A $10 million lawsuit has been filed against LeBron James and rappers Drake and Future over “intellectual property rights” over a film about segregated Canadian hockey.
Billy Hunter is the former head of the NBA Players Association and an ex-federal prosecutor. The New York Post reports that the suit claims exclusive legal rights for any motion picture production of the Colored Hockey League are Hunter’s.
For his part, Hunter seeks a share of the profits from the documentary and $10 million in damages.
Hunter claims that a deal was cut behind his back by the defendants and the authors of “Black Ice: The Lost History of the Colored Hockey League of the Maritimes, 1895-1925.”
He said he was fascinated by the reality that there was a Black-only professional hockey league and believed “that had to be a movie.” Hunter is a long-time civil rights activist.
George and Darril Fosty, the authors of Black Ice, are also listed as defendants for what the filing said was working out a side deal with James and the rappers.
It's clear there's no love lost between former NBPA chief Billy Hunter and LeBron James. Hunter, who blames James in part of his 2013 ouster, is suing the NBA legend and others over the rights to the book that inspired the "Black Ice" doc. https://t.co/mEIMhDmW2G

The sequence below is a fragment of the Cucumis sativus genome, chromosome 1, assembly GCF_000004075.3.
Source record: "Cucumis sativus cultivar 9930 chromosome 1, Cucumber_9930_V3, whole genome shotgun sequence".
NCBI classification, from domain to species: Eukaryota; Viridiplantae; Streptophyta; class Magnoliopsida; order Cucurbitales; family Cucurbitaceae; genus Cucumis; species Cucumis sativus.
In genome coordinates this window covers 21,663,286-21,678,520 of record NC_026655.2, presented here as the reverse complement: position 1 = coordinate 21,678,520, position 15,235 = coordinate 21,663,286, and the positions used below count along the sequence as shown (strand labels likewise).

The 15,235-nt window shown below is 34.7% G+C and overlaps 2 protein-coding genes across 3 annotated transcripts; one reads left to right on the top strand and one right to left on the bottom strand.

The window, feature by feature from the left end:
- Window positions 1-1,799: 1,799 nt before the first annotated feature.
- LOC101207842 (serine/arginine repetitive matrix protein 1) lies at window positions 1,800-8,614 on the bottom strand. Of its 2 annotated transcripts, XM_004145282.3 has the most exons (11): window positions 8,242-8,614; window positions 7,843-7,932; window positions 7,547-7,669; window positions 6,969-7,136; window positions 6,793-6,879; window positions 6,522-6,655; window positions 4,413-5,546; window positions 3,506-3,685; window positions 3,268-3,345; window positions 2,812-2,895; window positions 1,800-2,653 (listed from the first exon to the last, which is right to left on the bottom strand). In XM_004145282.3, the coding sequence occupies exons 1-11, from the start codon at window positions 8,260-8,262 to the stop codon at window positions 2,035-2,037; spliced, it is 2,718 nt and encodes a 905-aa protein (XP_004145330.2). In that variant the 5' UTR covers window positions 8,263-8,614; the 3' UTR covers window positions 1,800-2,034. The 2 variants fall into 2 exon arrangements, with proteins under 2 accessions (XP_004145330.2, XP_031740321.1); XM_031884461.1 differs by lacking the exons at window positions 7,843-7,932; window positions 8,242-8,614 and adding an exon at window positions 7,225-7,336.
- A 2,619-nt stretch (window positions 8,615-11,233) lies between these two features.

— A.J. Perez (@byajperez) September 6, 2022
The suit alleges that the authors were paid $265,000 by James and his associates for the film rights to the book. The documentary is premiering at the Toronto International Film Festival this week and is directed by the Oscar-nominated Hubert Davis.
Hunter told the Post that he believes the defendants did not think the intellectual property rights would be litigated. He said “they thought I would go away. They gambled.”
The suit, filed by attorney Larry Hutcher, said the defendants are internationally known sports and music figures of great respect. It does not, the suit said, “afford them the right to steal another’s intellectual property.”
The complaint alleges that the Fosty brothers claimed that the film would not violate their agreement with Hunter due to being a documentary. However, the lawsuit said that a documentary is still a “motion picture” and any claims otherwise are made in bad faith.
An option agreement was entered for film rights between Hunter and the authors for $10,000 in 2019.